Looking for the connection of Yetzer and the translation as inclanation, I was surprised that almost every Hebrew word derived from the same root had to do with creating.

So how did a word (from a root with a common denominator of creating) begot the meaning of inclination?

Information I found based on etymology:

The word yetzer יצר is related to the verb yatzar יצר which means something like 'to create, fashion, produce or form'.

But within the Etymological Dictionary of Biblical Hebrew by S.R.Hirsch I found a nice reference to the Aramaic word yitzra יצרא which according to Hirsch means inclination.

But other translations of what seems to be the same word (איצרא) in phrases like yitzra d'ervah and yitzra d'avodah zarah translate it as tempter, urge, intent, drive.

Are there any commentaries that show the connection?

  • 3
    כי יצר לב האדם רע מנעוריו – Double AA Oct 23 '16 at 11:50
  • @Double AA: A inclination is often being described as a feeling to do something, a predisposition, a natural inclination or tendency to think, act, or proceed in a particular way, or the fact that someone prefer or is more likely to do a particular thing. So the connection to the verse you gave is logical and also well known, but how is this connected to the root which seems to revolve around creating? – Levi Oct 23 '16 at 13:40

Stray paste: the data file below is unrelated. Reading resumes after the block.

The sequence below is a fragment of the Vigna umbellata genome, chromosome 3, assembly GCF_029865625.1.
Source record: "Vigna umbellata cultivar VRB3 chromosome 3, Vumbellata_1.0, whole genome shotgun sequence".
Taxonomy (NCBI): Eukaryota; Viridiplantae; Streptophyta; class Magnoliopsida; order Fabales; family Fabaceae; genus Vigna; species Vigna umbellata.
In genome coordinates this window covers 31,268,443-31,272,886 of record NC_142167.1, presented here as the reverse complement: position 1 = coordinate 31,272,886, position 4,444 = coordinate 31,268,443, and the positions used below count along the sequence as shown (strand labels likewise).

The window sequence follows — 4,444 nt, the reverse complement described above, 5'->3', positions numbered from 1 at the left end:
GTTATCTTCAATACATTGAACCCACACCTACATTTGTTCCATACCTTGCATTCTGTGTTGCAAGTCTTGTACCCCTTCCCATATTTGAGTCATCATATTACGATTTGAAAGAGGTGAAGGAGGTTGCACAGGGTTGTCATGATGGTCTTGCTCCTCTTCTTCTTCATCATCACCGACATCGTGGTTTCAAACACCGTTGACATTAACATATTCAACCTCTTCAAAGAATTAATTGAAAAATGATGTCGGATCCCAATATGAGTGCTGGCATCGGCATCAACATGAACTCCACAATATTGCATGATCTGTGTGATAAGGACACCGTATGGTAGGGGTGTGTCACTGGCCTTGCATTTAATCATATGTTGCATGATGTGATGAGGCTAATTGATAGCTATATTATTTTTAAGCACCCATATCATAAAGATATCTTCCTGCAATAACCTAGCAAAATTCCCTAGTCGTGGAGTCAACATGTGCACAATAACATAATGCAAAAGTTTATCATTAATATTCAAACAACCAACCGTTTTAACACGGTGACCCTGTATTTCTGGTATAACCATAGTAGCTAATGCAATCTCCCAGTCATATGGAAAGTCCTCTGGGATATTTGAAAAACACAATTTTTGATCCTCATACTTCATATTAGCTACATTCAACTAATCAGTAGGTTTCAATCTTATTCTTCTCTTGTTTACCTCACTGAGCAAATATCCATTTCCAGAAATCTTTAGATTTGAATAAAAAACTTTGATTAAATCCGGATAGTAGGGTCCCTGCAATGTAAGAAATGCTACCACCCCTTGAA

• Nachman teaches about the power of imagination. Could I interpret the word yotzer as 'shaping imagination' like a artist imagines something and then creates it, and yetzer as a force of imagination, because both seem to be about actualizing/realising/creating what the mind produces in its imagination. Is this understanding correct? – Levi Oct 24 '16 at 6:18
  • I think that Avot D'Rav Natan explains this on some level. But, before I delve further, are you satisfied with @DoubleAA's comment, above, which, perhaps should become an answer? – DanF Oct 26 '16 at 16:36
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    Possible duplicate of How to define yetzer – DanF Nov 4 '16 at 13:03

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